At trial, McGregor contended the purpose of the sweepstakes was to encourage patrons to come to the Birmingham Race Course to use the internet. While that may sound ludicrous, it served as the basis for Judge Vowell’s ruling establishing this as a common promotional sweepstakes. To the contrary, the sweepstakes machines are the reasons players went. Testimony demonstrated that hardly anyone accessed the internet. The gamblers convinced the court that nothing of value was required in order for players to access sweepstakes machines. McGregor offered limited “free access” to the sweepstakes, trying to come within the “no consideration” exception noted in our January Educational Update. This created a loophole for them. The sheriff’s expert witness clearly testified that the system of play (purchase of internet time, machine access and sweepstakes awards) creates a game of chance where a consideration was given with hopes of winning a prize. This is a prohibited lottery under our law and should come within the definitions of unlawful and prohibited gambling.

It will now be up to the Alabama Supreme Court to ultimately answer the question. As we explained in our January Educational Update, there are sufficient grounds to find the sweepstakes violate our law. We believe that significant legal arguments will be made before the Alabama Supreme Court who will be convinced that not only are McGregor’s sweepstakes a sham, but they are prohibited and unlawful gambling.

The Legislative Effort

Judge Vowell opined the need for the legislature to clear up these questions, a sentiment shared by the media. We appreciate Judge Vowell’s respect for the separation of powers doctrine. Although he ruled the sweepstakes legal, and there is an appeal, it is also appropriate to attempt a legislative remedy to the problem. The result would be more certain and more extensive.

Along with Governor Bob Riley and Attorney General Troy King, we participated in the writing of legislative bills which included amending the Alabama Constitution to once and for all clear up all gambling issues. That bill included adding to the prohibition of lotteries, any other games of chance (along with a detailed definition in order to settle the issue of what is skill and what is chance) and any type of electronic gambling. Existing constitutional provisions which permit charitable bingo would permit play in the classic paper style. Sweepstakes were also defined so as to permit legitimate sweepstakes by fast food, retail, and other businesses, while making it financially useless as a gambling enterprise.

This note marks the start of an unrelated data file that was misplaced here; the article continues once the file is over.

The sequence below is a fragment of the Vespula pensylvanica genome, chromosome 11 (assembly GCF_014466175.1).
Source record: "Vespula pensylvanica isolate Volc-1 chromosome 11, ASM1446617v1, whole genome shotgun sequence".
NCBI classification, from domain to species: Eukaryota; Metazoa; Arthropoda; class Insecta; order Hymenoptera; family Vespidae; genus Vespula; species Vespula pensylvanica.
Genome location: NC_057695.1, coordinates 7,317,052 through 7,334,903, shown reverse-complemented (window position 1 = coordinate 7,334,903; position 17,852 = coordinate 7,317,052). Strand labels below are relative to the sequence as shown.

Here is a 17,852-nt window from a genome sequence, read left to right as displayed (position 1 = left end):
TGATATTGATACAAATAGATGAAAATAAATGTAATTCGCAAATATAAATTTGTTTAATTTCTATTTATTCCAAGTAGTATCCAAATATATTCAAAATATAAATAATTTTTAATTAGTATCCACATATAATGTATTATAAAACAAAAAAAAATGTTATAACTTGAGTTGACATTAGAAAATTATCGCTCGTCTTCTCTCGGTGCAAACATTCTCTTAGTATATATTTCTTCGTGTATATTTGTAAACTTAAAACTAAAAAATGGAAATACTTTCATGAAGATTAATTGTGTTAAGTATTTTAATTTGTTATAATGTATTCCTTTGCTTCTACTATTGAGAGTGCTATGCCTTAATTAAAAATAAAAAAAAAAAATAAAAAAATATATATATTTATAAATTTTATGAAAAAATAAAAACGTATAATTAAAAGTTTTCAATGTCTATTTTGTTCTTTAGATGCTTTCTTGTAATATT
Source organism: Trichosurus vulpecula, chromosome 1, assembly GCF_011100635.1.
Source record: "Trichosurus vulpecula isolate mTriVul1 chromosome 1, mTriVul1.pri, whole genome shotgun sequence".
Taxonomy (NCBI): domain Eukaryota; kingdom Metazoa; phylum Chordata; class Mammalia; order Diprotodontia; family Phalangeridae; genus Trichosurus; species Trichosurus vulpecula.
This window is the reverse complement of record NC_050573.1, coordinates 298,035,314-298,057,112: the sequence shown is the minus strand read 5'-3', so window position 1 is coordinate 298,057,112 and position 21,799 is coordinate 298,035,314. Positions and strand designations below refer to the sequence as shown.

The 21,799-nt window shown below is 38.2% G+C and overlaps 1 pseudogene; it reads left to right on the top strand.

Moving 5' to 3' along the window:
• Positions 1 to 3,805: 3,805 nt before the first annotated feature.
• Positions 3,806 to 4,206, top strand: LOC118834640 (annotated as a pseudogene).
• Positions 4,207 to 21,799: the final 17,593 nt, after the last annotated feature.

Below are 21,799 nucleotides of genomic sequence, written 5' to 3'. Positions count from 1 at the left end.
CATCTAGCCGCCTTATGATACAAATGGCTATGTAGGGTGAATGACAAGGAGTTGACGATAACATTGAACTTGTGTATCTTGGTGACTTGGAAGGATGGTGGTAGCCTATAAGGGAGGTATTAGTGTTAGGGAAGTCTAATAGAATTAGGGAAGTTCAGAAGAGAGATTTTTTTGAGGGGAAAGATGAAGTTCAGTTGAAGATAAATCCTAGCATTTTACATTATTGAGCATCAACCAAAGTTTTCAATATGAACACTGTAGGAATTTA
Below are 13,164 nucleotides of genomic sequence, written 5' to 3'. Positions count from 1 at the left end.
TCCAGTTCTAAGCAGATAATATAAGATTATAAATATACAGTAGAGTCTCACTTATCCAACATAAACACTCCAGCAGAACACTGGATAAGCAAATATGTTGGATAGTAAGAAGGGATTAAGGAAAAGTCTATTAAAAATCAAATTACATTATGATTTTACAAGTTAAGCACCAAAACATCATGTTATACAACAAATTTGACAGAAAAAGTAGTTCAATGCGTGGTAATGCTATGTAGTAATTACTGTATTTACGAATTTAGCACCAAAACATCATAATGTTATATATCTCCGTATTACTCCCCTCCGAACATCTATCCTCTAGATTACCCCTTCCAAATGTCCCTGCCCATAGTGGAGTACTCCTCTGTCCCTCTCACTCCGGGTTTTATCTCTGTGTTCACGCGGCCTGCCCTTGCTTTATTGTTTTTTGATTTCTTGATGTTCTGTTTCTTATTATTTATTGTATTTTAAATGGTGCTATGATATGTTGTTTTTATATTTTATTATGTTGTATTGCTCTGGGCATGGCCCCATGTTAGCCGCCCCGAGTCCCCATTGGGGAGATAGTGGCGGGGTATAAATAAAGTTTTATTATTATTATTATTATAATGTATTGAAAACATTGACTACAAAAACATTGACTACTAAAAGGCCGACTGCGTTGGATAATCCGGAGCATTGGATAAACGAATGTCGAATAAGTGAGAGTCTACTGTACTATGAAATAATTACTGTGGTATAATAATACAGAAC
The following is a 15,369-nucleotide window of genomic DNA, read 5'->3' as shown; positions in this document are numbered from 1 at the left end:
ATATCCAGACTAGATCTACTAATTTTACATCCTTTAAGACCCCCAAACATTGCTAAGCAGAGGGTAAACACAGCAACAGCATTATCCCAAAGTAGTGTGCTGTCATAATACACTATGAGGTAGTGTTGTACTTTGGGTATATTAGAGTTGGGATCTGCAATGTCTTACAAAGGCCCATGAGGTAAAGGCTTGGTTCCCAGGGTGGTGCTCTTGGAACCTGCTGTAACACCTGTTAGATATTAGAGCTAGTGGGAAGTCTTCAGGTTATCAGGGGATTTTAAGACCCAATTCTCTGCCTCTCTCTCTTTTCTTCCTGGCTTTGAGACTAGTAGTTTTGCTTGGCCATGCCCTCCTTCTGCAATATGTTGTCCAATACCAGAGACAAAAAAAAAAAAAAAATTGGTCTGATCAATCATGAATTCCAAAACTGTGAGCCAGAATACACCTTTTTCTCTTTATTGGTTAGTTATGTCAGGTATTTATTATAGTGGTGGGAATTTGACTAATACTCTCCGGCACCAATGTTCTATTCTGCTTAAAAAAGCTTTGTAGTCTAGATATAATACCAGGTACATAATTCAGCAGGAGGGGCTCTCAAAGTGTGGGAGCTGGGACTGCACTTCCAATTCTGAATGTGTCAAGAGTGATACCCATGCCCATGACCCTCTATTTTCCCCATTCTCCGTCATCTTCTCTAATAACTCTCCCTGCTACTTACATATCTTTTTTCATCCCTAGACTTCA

We urged the governor to call a special session of the legislature to address this legislation. A special session for a limited purpose can be called in the midst of a general session. However, the bills were introduced into the general session, assigned to the Senate and House Tourism Committees, where they promptly died. Those committees have been stacked in favor of gambling interests. Only a special session would have provided the opportunity for this legislation to have a realistic chance of passage. All of our efforts were then for naught.

Conclusion

The political elections this year could result in a different makeup in the Alabama Legislature. If the balance of power shifts from gambling interests, a constitutional amendment can be passed that will clean up gambling in Alabama. If the balance of power stays the same, there is little hope for change. We may need to rely on the Alabama Supreme Court to properly define gambling. Sweepstakes may be the most profitable enterprise for the gambler bosses. Already, sweepstakes machines are being installed in many places in the State of Alabama. If the trend holds up, this type of unlawful activity may spread across the nation. According to the court testimony of the manufacturer of McGregor’s machines, Alabama is the pioneer state for this activity and he expects it to be done in others. We believe a fair and clear reading of existing laws will provide the relief we need on the sweepstakes issue, but until the legislature acts, we must still contend with expanding illegal electronic and other forms of gambling.